Presenting the 2013 and 2019 vintages of Carmenere-led Viola and Cabernet Francforward Franco, Rivadeneira suggested that the two have very different characters. “Viola is so expressive and open, and Franco is more austere – it’s like being invited to someone’s house: Viola is waiting for you at the front door, and Franco is waiting inside,” he said.


While Viña Maquis has a history stretching back centuries, VIK is a far more recent addition to the pantheon of great Chilean producers.

Norwegians Alexander and Carrie Vik spent their holidays in South America, and decided in the mid-2000s to invest in Chile’s burgeoning wine industry.

“It took them two years to find this place, two hours south of Santiago,” explained VIK CEO Gastón Williams. “From 2006 to 2009, they planted 320 hectares at high density, from 8,000 to 10,000 vines per hectare. The first vintage was in 2010, but in a very short time we have been able to position ourselves as one of the best in Chile.” Among the earliest additions to VIK was Vallejo as winemaker. Indeed, he is so integral to VIK’s operations and identity that Williams quipped that Vallejo was “part of the inventory”.

If Maquis’ terroir is determined by the rivers that flow next to the vines, then VIK’s is a product of the Pacific Ocean.

“The coastal range goes to the inside of the valley,” Vallejo explained, “and that gives us something very extraordinary – more than 62 types of soils, and the wind that comes from the ocean refreshes the area. The wind keeps the freshness and the aromas, so we don’t exceed 29°C in the day. It’s like a wave of wind from the ocean, refreshing the area.”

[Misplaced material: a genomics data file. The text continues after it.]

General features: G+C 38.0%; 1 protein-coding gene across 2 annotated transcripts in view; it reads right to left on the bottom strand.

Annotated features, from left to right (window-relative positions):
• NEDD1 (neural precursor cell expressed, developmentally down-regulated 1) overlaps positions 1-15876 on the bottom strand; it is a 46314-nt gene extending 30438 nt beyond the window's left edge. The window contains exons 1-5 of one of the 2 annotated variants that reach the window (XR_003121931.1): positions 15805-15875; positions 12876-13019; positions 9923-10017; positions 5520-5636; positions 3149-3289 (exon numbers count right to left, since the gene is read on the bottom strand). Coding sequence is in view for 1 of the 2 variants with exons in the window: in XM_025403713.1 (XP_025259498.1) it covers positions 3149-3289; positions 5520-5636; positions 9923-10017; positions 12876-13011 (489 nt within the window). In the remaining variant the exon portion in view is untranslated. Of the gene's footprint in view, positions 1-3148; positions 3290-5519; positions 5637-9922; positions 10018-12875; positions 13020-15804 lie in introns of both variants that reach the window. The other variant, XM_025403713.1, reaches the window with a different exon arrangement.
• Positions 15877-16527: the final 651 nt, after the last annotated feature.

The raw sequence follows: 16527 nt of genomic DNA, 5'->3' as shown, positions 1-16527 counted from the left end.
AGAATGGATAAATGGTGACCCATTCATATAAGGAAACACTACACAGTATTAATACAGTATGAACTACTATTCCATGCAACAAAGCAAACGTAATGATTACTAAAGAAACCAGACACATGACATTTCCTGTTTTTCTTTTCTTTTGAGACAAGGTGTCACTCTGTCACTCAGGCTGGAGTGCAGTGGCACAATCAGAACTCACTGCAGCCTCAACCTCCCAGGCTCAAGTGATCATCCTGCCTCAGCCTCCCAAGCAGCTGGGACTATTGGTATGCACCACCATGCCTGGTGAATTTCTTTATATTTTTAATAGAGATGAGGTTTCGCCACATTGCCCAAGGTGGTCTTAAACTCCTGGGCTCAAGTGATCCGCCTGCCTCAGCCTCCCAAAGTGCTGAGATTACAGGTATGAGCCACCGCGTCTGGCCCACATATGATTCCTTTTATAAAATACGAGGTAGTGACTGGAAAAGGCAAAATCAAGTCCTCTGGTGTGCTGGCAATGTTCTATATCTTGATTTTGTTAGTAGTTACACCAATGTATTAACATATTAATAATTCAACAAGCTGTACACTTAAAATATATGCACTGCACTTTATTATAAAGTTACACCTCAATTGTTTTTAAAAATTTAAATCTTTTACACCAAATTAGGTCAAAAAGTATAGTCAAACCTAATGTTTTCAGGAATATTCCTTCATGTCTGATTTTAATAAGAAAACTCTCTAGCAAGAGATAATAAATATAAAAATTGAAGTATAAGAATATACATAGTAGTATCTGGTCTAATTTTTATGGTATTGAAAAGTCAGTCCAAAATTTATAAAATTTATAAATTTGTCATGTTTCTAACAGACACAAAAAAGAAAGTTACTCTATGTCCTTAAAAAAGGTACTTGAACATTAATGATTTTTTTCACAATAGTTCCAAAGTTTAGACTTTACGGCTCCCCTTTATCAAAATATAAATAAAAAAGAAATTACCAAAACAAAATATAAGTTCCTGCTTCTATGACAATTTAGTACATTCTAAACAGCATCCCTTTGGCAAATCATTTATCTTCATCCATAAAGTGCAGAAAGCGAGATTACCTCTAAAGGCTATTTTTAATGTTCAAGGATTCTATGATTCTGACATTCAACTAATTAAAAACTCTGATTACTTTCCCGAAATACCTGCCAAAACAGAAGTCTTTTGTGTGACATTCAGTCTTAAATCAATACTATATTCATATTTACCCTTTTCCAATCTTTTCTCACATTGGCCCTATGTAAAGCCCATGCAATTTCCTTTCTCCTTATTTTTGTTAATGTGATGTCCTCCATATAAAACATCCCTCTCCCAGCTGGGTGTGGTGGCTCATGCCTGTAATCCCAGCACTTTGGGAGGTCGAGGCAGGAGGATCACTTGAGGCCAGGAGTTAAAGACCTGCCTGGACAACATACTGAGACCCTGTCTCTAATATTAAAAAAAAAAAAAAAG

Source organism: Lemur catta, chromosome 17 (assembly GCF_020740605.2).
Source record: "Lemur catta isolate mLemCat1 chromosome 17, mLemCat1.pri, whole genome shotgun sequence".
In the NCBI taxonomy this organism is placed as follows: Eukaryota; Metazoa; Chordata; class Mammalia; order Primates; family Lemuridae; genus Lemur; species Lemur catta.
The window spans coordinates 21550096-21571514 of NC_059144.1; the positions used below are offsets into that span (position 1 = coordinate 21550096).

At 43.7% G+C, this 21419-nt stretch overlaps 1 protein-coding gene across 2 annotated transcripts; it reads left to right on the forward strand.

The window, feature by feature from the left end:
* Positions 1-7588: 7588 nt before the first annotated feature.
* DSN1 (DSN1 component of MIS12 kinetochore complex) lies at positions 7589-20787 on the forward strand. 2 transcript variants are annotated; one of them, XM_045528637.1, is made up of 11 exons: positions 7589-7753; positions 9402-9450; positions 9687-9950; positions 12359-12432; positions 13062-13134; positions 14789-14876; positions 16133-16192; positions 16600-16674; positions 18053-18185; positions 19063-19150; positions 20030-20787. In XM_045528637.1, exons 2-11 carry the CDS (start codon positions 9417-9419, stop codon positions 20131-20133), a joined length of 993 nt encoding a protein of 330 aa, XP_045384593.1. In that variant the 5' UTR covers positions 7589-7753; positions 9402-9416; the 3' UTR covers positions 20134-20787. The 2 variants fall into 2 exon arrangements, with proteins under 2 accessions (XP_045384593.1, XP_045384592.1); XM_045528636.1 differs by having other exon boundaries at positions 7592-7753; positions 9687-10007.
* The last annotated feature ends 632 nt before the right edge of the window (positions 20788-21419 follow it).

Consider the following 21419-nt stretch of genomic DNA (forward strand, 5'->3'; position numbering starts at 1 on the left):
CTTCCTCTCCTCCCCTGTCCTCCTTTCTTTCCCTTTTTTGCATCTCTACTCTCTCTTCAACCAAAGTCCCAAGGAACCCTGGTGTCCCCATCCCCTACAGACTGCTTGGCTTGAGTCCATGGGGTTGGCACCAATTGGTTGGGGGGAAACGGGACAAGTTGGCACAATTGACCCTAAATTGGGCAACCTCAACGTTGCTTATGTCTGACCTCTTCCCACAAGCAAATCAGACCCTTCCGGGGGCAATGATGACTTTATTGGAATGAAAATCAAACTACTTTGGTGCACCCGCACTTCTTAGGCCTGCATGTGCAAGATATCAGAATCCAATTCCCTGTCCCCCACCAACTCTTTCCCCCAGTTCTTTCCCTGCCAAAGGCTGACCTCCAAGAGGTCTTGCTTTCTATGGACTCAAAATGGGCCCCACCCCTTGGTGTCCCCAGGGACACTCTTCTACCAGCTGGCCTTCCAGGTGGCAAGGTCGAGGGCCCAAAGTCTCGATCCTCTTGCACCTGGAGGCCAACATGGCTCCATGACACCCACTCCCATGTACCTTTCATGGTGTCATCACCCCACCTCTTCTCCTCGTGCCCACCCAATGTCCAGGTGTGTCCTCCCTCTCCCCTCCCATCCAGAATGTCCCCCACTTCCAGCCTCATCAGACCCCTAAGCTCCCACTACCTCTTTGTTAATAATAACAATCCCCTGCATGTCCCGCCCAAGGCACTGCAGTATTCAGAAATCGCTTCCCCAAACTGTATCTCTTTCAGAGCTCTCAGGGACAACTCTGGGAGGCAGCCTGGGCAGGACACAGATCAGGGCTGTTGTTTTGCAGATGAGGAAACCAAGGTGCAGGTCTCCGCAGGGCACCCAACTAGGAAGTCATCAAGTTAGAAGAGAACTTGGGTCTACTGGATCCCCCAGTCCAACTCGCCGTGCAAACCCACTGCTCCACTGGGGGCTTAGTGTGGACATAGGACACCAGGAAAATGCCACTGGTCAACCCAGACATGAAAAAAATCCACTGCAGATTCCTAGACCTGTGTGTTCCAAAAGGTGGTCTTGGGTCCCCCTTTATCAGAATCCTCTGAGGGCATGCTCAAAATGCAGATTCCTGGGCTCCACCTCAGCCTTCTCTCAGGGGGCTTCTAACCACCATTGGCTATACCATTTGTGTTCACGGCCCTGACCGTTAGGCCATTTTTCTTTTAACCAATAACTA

Cristian Vallejo of VIK

Unlike Maquis, VIK opts for massal and clonal vine selection. “All this gives us layers and layers of flavours,” explained Vallejo.

While Rivadeneira’s philosophy at Maquis is along the lines of less being more, Vallejo’s approach is to take the notion of showing terroir through his wines to a holistic extreme.

One measure is nicknamed ‘fleuroir ’ – macerating the grapes with flowers from the estate, which contribute their yeasts, prompting fermentation. Vallejo said that, while the flowers themselves do not affect the wine’s flavour, and there is no risk of a stuck fermentation, the use of different yeasts from the estate adds “complexity” to the finished product.